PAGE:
In the fourth century AD, Emperor Leo III ordered the abolition of icons (revered images or sculptures) of Jesus, Mary, angels, and saints. This sparked the great Iconoclastic Controversy, so called because those who supported the eradication of icons, often on the grounds that they violated the second commandment’s prohibition of “graven images,” were known as iconoclasts or “image breakers.” The controversy sparked in the fourth century persists to this very day. Do images of Jesus really violate the second commandment? First, if the second commandment condemns images of Jesus, then it condemns making images of anything at all. And if that were the case, God would have been guilty of contradicting Himself because He commanded the Israelites to adorn the ark of the covenant with the images of cherubim (Exodus 25:18–20). In context, the commandment is not an injunction against making “graven images,” but an injunction against worshipping them. As such, God warns, “You shall not make for yourself an idol in the form of anything in heaven above or on the earth beneath or in the waters below. You shall not bow down to them or worship them; for I, the Lord your God, am a jealous God” (Exodus 20:4–5). Finally, if viewing an image necessarily leads to idolatry, then the incarnation of Christ was the greatest temptation of all. Yet Jesus thought it appropriate for people to look on Him and worship Him as God (Matthew 28:9; Luke 24:52). That worship, however, was to be directed to His Person, not His appearance. Indeed, idolatry lies not in the making of images but in the worship of man-made images in place of the “image of the invisible God” (Colossians 1:15).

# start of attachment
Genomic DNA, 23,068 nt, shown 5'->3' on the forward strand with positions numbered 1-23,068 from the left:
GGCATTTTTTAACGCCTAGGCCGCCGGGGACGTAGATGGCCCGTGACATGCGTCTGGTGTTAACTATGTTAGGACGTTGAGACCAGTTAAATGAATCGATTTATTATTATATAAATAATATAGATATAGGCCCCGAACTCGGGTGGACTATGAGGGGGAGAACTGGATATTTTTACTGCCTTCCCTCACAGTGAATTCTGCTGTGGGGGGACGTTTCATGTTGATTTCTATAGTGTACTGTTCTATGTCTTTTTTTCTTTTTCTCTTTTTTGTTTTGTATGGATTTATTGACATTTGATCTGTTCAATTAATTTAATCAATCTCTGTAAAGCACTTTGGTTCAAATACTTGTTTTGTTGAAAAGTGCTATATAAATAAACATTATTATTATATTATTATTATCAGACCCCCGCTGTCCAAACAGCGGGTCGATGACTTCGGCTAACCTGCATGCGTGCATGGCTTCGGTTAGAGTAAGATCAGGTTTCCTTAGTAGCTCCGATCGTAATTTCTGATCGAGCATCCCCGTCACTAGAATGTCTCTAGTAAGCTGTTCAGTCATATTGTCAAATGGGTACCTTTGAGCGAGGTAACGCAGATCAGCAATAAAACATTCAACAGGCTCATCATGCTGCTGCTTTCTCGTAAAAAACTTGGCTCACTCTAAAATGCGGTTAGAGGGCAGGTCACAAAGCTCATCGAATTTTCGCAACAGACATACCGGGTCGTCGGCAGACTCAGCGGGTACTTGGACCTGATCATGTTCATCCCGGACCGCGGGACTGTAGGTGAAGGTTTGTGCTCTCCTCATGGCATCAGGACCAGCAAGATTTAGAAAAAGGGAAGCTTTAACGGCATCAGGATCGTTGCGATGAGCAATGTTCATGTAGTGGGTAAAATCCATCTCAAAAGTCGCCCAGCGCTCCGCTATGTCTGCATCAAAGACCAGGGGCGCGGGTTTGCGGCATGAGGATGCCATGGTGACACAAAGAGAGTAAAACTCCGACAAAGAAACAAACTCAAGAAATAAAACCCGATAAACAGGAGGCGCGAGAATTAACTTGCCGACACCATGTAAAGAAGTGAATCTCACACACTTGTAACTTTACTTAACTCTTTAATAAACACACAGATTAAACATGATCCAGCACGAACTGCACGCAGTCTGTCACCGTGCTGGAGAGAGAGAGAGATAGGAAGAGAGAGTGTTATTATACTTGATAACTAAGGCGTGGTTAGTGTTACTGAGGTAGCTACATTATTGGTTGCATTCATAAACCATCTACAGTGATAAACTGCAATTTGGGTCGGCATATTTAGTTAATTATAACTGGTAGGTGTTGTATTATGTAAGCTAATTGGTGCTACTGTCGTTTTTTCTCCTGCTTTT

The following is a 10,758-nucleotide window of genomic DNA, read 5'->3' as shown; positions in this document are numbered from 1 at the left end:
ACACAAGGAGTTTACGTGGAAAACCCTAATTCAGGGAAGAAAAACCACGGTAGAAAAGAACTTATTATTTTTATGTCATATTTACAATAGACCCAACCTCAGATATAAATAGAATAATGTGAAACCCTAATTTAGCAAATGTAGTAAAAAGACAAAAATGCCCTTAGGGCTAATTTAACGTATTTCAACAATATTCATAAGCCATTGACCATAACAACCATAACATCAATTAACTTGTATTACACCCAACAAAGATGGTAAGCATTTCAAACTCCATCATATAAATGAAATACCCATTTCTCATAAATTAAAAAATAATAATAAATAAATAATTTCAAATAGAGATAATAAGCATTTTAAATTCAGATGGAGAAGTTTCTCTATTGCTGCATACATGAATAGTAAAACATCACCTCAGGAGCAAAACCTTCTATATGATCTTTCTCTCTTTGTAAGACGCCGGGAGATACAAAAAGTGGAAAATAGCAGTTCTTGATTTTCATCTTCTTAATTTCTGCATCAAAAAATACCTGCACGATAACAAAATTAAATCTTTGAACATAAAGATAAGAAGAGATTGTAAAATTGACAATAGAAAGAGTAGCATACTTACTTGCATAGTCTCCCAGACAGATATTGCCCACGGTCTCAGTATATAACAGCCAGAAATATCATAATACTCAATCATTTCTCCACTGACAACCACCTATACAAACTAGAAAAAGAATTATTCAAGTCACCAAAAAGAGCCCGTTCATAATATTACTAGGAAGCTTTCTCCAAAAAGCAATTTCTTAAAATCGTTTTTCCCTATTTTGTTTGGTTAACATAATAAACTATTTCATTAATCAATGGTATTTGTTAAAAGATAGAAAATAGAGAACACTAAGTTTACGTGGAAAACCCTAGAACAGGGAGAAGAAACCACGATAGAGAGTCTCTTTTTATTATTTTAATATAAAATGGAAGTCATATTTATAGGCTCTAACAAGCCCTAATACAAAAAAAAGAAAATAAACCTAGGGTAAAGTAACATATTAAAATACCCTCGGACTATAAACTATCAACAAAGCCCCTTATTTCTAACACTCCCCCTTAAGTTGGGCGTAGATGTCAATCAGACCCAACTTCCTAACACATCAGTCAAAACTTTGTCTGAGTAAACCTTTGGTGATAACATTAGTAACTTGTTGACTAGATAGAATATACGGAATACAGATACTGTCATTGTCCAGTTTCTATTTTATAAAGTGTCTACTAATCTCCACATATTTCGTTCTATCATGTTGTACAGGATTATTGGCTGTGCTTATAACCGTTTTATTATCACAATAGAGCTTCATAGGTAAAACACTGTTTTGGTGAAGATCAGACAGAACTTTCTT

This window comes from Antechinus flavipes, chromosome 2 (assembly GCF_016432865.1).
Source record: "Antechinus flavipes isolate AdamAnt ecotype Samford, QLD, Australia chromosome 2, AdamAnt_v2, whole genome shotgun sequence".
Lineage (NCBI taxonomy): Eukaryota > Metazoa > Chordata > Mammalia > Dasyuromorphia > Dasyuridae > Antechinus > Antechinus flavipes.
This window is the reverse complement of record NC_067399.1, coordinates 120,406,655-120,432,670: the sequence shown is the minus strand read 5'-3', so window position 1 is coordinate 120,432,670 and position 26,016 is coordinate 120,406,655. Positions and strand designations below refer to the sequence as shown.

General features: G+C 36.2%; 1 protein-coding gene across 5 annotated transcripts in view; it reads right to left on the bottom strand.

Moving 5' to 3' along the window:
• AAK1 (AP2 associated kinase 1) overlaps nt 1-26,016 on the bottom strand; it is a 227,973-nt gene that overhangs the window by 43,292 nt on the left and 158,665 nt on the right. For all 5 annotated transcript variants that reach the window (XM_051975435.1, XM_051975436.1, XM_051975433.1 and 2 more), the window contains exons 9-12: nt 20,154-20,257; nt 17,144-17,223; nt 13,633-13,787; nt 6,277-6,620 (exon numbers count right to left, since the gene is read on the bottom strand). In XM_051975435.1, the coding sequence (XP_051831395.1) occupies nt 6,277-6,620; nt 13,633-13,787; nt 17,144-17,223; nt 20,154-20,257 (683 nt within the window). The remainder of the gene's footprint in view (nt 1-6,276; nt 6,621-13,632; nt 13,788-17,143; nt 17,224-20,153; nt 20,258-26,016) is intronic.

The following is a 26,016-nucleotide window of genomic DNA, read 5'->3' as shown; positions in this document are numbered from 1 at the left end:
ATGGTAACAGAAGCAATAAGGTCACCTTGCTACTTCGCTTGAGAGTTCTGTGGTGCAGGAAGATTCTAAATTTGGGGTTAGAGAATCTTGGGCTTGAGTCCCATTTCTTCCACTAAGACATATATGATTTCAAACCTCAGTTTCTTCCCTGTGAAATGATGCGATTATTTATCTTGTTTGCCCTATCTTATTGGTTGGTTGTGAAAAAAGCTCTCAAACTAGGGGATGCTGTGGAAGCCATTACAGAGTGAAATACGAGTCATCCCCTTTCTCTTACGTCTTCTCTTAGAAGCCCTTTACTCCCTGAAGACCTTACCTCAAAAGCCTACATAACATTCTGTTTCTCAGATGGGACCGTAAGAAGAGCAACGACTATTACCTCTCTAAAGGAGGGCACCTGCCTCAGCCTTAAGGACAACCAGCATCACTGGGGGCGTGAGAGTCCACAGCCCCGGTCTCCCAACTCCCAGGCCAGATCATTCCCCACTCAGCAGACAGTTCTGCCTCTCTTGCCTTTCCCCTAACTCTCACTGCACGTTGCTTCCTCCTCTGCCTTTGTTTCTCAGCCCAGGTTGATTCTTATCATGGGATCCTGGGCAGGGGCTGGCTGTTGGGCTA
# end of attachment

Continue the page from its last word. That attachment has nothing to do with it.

For further related reading, see John of Damascus and His Defense of Icons by Nathan A. Jacobs.